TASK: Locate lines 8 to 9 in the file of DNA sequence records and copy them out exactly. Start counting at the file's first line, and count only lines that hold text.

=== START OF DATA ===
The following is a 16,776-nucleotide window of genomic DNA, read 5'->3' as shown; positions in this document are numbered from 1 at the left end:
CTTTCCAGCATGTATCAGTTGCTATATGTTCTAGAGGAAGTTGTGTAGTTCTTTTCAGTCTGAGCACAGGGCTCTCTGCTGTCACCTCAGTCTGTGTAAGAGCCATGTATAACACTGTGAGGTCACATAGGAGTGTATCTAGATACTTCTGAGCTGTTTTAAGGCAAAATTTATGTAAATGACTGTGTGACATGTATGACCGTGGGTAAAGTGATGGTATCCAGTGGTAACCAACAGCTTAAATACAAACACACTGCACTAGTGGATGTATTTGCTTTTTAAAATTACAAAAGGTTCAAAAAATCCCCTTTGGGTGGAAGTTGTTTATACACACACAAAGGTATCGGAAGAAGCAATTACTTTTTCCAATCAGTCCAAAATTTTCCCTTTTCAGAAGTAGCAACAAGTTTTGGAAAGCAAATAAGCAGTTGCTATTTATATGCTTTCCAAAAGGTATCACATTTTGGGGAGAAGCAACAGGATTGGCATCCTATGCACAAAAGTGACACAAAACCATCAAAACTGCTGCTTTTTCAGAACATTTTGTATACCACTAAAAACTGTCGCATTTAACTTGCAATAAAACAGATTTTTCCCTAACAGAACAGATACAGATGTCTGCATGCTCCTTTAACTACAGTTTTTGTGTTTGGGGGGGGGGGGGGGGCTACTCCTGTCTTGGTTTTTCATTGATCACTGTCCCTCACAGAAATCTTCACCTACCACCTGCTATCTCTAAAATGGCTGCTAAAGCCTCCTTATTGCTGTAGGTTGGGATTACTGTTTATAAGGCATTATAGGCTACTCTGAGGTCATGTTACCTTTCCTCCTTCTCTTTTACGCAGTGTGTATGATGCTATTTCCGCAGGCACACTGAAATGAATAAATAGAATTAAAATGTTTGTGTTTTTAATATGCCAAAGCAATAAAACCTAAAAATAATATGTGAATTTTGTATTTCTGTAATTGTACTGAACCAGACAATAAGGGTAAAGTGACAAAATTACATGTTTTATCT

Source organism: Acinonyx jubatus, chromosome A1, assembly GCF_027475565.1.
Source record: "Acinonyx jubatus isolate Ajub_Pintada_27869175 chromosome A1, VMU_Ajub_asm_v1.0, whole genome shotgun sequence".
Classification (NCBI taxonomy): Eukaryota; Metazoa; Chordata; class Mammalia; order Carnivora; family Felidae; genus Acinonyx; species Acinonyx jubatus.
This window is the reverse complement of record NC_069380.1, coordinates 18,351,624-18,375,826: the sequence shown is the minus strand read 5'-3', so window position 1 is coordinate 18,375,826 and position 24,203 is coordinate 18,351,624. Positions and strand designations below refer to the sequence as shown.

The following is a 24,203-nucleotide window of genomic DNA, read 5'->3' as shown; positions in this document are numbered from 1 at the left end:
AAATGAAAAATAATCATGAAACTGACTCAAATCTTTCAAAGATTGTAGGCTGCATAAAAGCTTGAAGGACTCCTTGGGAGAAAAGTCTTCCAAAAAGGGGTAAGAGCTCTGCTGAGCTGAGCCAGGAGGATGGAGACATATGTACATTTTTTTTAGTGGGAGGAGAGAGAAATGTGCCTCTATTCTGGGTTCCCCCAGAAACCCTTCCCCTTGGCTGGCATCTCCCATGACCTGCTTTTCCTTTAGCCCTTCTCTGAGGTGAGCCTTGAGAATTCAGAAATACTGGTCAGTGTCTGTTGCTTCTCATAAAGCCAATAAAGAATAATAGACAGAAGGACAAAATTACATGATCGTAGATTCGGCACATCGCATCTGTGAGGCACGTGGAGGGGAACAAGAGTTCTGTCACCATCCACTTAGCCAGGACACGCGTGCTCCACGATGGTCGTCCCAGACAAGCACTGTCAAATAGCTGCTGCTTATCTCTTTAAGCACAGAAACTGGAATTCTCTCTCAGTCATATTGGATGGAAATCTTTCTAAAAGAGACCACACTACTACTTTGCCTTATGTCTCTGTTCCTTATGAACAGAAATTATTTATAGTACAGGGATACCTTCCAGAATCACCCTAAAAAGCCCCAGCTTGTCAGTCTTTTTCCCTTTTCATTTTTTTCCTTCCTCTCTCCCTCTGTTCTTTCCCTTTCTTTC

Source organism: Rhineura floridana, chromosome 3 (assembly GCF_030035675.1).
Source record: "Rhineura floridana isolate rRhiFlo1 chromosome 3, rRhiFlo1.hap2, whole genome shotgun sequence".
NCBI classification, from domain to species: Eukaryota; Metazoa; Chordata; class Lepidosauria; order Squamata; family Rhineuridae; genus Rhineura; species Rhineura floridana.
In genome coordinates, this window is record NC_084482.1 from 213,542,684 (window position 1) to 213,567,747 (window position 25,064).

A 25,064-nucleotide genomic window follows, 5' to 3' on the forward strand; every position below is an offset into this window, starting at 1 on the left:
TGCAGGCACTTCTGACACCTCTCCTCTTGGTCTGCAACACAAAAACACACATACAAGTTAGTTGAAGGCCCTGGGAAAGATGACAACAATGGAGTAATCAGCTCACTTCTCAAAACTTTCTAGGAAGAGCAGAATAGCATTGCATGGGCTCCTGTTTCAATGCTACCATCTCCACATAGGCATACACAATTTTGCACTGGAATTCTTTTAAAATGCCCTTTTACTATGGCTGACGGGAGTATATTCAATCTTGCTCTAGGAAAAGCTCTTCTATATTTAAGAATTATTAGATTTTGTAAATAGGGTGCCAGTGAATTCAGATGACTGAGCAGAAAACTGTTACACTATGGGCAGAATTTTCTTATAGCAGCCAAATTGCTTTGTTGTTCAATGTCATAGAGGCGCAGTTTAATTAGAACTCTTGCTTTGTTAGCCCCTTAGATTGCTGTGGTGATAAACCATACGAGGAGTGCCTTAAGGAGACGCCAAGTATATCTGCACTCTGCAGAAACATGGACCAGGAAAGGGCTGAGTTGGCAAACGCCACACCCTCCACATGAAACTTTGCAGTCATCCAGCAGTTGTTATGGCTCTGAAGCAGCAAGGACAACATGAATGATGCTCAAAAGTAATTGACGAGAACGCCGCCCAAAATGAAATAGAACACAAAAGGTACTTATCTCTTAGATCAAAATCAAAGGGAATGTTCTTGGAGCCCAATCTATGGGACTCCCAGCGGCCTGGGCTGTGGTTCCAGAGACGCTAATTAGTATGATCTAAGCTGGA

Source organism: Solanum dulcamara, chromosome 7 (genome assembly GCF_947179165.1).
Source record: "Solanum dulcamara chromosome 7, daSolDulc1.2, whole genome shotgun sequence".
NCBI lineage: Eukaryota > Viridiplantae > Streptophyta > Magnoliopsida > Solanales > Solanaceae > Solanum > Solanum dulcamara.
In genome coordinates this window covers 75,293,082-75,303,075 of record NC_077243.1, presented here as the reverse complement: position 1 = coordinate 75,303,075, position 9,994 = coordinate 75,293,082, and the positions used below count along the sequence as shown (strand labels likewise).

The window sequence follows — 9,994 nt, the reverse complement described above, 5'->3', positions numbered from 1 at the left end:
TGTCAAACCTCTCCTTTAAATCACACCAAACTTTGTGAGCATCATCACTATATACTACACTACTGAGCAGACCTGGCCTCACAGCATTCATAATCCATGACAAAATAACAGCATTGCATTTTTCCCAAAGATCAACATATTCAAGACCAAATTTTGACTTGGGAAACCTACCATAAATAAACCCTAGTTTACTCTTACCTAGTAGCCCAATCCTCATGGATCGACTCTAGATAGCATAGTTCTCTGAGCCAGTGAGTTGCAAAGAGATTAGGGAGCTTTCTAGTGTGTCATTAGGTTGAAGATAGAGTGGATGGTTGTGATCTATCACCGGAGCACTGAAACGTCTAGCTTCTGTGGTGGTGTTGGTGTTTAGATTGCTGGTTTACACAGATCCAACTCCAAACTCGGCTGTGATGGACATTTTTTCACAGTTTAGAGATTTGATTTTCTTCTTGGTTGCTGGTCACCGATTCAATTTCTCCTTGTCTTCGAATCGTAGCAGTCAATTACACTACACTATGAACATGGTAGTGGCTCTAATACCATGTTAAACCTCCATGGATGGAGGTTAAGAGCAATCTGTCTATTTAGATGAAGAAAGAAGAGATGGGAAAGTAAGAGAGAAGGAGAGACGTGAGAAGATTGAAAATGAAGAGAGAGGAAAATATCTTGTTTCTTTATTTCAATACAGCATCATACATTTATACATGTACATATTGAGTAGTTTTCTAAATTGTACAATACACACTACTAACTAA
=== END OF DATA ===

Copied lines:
AAATGAAAAATAATCATGAAACTGACTCAAATCTTTCAAAGATTGTAGGCTGCATAAAAGCTTGAAGGACTCCTTGGGAGAAAAGTCTTCCAAAAAGGGGTAAGAGCTCTGCTGAGCTGAGCCAGGAGGATGGAGACATATGTACATTTTTTTTAGTGGGAGGAGAGAGAAATGTGCCTCTATTCTGGGTTCCCCCAGAAACCCTTCCCCTTGGCTGGCATCTCCCATGACCTGCTTTTCCTTTAGCCCTTCTCTGAGGTGAGCCTTGAGAATTCAGAAATACTGGTCAGTGTCTGTTGCTTCTCATAAAGCCAATAAAGAATAATAGACAGAAGGACAAAATTACATGATCGTAGATTCGGCACATCGCATCTGTGAGGCACGTGGAGGGGAACAAGAGTTCTGTCACCATCCACTTAGCCAGGACACGCGTGCTCCACGATGGTCGTCCCAGACAAGCACTGTCAAATAGCTGCTGCTTATCTCTTTAAGCACAGAAACTGGAATTCTCTCTCAGTCATATTGGATGGAAATCTTTCTAAAAGAGACCACACTACTACTTTGCCTTATGTCTCTGTTCCTTATGAACAGAAATTATTTATAGTACAGGGATACCTTCCAGAATCACCCTAAAAAGCCCCAGCTTGTCAGTCTTTTTCCCTTTTCATTTTTTTCCTTCCTCTCTCCCTCTGTTCTTTCCCTTTCTTTC

Source organism: Rhineura floridana, chromosome 3 (assembly GCF_030035675.1).